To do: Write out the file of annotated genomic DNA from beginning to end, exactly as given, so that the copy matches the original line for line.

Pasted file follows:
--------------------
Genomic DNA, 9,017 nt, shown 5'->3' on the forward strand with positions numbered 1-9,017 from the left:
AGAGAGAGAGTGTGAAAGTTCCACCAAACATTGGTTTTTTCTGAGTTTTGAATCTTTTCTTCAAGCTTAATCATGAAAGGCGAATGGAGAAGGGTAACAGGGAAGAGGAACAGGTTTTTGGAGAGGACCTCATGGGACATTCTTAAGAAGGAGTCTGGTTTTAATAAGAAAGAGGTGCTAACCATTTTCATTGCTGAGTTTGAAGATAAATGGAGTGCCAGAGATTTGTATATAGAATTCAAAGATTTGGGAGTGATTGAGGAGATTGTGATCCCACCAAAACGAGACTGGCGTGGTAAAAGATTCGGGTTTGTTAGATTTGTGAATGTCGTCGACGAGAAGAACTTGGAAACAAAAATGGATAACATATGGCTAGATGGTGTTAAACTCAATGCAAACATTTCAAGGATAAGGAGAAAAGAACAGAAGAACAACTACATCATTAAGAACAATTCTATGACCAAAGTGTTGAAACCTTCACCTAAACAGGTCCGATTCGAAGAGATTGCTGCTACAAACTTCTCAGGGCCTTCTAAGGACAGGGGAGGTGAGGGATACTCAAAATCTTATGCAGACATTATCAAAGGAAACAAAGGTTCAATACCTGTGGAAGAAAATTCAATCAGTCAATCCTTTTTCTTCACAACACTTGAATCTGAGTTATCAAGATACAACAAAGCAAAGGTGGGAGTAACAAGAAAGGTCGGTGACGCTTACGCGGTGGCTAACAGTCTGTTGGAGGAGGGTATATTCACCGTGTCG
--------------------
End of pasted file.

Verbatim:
Genomic DNA, 9,017 nt, shown 5'->3' on the forward strand with positions numbered 1-9,017 from the left:
AGAGAGAGAGTGTGAAAGTTCCACCAAACATTGGTTTTTTCTGAGTTTTGAATCTTTTCTTCAAGCTTAATCATGAAAGGCGAATGGAGAAGGGTAACAGGGAAGAGGAACAGGTTTTTGGAGAGGACCTCATGGGACATTCTTAAGAAGGAGTCTGGTTTTAATAAGAAAGAGGTGCTAACCATTTTCATTGCTGAGTTTGAAGATAAATGGAGTGCCAGAGATTTGTATATAGAATTCAAAGATTTGGGAGTGATTGAGGAGATTGTGATCCCACCAAAACGAGACTGGCGTGGTAAAAGATTCGGGTTTGTTAGATTTGTGAATGTCGTCGACGAGAAGAACTTGGAAACAAAAATGGATAACATATGGCTAGATGGTGTTAAACTCAATGCAAACATTTCAAGGATAAGGAGAAAAGAACAGAAGAACAACTACATCATTAAGAACAATTCTATGACCAAAGTGTTGAAACCTTCACCTAAACAGGTCCGATTCGAAGAGATTGCTGCTACAAACTTCTCAGGGCCTTCTAAGGACAGGGGAGGTGAGGGATACTCAAAATCTTATGCAGACATTATCAAAGGAAACAAAGGTTCAATACCTGTGGAAGAAAATTCAATCAGTCAATCCTTTTTCTTCACAACACTTGAATCTGAGTTATCAAGATACAACAAAGCAAAGGTGGGAGTAACAAGAAAGGTCGGTGACGCTTACGCGGTGGCTAACAGTCTGTTGGAGGAGGGTATATTCACCGTGTCG